They conclude with this very sensible statement which makes a good point about Subject Line length and the kinds of devices and platforms your audience are reading on.

Your audience is chock-full of individuals with different reading habits, interests, and demographics. Maybe my audience is full of Apple fanboys and every one of them reads my newsletter on their iPhone. Well, then the subject line they see might need to be shorter for their small screen. Or maybe my newsletter is geared toward businessfolk who mostly run Outlook. In that case, maybe a longer subject is more acceptable.
— MailChimp

Like so many things, it comes down to understanding your audience. Which takes us neatly on to...

How can I measure and track the impact of my email?

There are elaborate things you can do with Gmail to track open-rates of emails, but I think that's much more important in traditional business than it is in non-profit comms. More important is to measure and track the impact - essentially, do people ACT on the email, and can I influence how often this happens by changing when I send the email, the subject line, the tone, the length and so on?

If your email is a just general update, measuring impact is very hard to do. If, however, it includes a Call to Action, and that action has a website involved - e.g. 'Try our new online resource [link to resource]' or 'Come to our workshop [link to booking form]', it becomes possible to see how effective the email is by measuring the Engagement Rate. This is the number of clicks on the link divided by the number people who received the email - so take a really basic example, if you email 100 people and 30 click the link, the Engagement rate is 30%. 

How do you find out how many people click on the link? You use a unique URL created especially for the email via is a URL shortening service (useful in itself) which provides two fantastic functions for Comms purposes - it allows you to customise the URL, and it counts the number of times that specific customised URL is used.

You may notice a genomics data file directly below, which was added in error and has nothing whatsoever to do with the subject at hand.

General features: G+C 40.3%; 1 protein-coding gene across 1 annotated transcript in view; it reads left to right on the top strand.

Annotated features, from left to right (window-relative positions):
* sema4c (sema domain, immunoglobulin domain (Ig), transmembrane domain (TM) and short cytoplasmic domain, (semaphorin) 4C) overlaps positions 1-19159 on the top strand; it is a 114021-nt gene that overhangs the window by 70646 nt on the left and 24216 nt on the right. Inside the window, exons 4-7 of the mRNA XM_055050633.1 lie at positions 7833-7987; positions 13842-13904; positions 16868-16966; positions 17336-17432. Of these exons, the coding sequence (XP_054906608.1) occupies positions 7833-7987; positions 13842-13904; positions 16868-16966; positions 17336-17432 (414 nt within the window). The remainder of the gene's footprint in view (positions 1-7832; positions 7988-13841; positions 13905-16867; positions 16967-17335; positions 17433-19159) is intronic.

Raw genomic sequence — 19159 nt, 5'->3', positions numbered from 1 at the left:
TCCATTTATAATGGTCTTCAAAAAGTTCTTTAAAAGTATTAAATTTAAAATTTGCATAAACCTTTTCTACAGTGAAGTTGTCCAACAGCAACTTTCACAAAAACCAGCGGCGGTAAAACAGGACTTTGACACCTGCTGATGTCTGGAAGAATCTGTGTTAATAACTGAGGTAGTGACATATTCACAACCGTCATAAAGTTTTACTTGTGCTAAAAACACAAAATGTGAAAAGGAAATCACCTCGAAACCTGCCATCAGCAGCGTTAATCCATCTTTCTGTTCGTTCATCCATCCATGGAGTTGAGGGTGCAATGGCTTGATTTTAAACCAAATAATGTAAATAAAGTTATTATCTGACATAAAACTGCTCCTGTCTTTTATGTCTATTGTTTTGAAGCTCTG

(So for example, at the end of the 10 Tiny Tips for Trainers slidedeck from a couple of weeks back, I put in a customised URL for people who found the presentation on Slideshare, and wanted to read the blogpost which accompanied it on here - a lot more people see my slides than see this blog. The reason I used was just to make a short, memorable URL - I chose which is a lot easier to fit on a slide in large letters than! - but it also gives me the stats. So I know that 225 people clicked on the link in the slides, because that link didn't appear anywhere else.)

So going back to the email newsletter - if you're launching a resource or promoting an event, and you want to know how effective your email has been, use a customised URL to see how many people clicked your link. If half the people you email click on the link you've included, that's a pretty fantastic rate of return as these things go. Build on whatever formula you used and do it again! If only 5% click, then do things differently next time - perhaps change the subject line, or make the call to action more prominent, or email at a different time of the day or week.

Incidentally, another possibility allows is to compare effectiveness of promotional activities. So you have one URL for your new resource that you use in emails, one that you use on Facebook, and another you use on Twitter. Then you compare the stats for each, with the overall stats for the resource, and see which communication method is the best way to get people to use your stuff...